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Old 01-02-2005, 07:27 AM   #1
qball15j
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Registered: Feb 2004
Location: 127.0.0.1
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Making the switch - From Windows to Linux


After about four years of running a Windows Server and learning it inside an
d out, I think I'm ready for some change. Looks like I'm going to go with T
inySofa Classic Server, I've tried a number of others but TinySofa seems to
be right for me.

I was going to switch everything over earlier to another box so I could mess
with TinySofa on my production server and use my current TinySofa box as my
webserver but I ran into a few problems and thought I'd better hold off.

I'll have a number of questions, so get prepared...

I'll start off with a few...

1. Security... Security... Security...
What to do, what not to do, etc.
I believe I pretty much got the basics covered but jsut want some more info.

2.When creating a new user, how would I go about having a public_html folder
created under that user's home directory and have permissions automatically
set so Apache can access it? (Automation is key)

This is related to my second question, when a user uploads a file via FTP th
e permissions aren't right for Apache to be able to read it. How would I go
about getting that straight so I dont have to change the permissions for ev
ery new file?
 
Old 01-02-2005, 08:44 AM   #2
darkleaf
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Here's a thread on LQ with security stuff in it.
http://www.linuxquestions.org/questi...threadid=45261

There's also a complete security forum here where you can get more specific answers I think.
 
Old 01-02-2005, 11:09 AM   #3
qball15j
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Thanks for that link, I can go off that for alot of good information.

Since that covers my security question, what about the others. I tried searching for a few things regarding my other questions but I haven't got anywhere so far.
 
Old 01-02-2005, 11:27 AM   #4
ttolst
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You can place files that you want all new users to get in "/etc/skel/". It should set the permissions to something like 644 automatically i think.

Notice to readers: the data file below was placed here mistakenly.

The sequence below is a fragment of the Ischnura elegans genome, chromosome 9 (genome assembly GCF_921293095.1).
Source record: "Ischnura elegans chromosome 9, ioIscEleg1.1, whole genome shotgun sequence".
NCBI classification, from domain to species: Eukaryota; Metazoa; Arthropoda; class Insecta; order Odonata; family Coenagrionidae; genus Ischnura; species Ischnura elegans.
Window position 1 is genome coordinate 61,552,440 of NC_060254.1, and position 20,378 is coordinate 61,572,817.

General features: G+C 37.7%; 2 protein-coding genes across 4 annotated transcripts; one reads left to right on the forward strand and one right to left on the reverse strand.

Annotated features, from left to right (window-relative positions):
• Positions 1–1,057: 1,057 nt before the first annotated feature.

For the correct permissions, somewhere in your ftp servers configuration, it should set a standard Umask. It works in the opposite way of normal permissions. A umask of 000 will allow everyone everything, while 022 will remove write access to group and other, and is probably want you want. (default perms will then be 644)
 
Old 01-02-2005, 12:16 PM   #5
qball15j
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ttolst, That did the trick, I came across both those things before but didn't have enough information to know what they were used for or how they are used..

I haven't tested my new vsftpd config yet but I'm assuming its going to go right...

Thanks,
QBall
 
Old 01-02-2005, 02:08 PM   #6
qball15j
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Well, didn't think about posting this before but how would I get the permissions changed on the user's home directory automatically when creating a new user?
 
Old 01-02-2005, 03:26 PM   #7
ttolst
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hrm, this might vary from distro to distro. In debian, the adduser man page says this:

If the file /usr/local/sbin/adduser.local exists, it will be executed after the user account has been set up in order to do any local setup. The arguments passed to adduser.local are: username uid gid home-directory

But i am almost certain that this adduser command is debian specific, but you might want to check out the man pages for useradd, and if it exists, adduser.
 
Old 01-02-2005, 04:23 PM   #8
qball15j
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I think I found something....
/etc/default/useradd

# useradd defaults file
GROUP=100
HOME=/home
INACTIVE=-1
EXPIRE=
SHELL=/bin/bash
SKEL=/etc/skel
 
  


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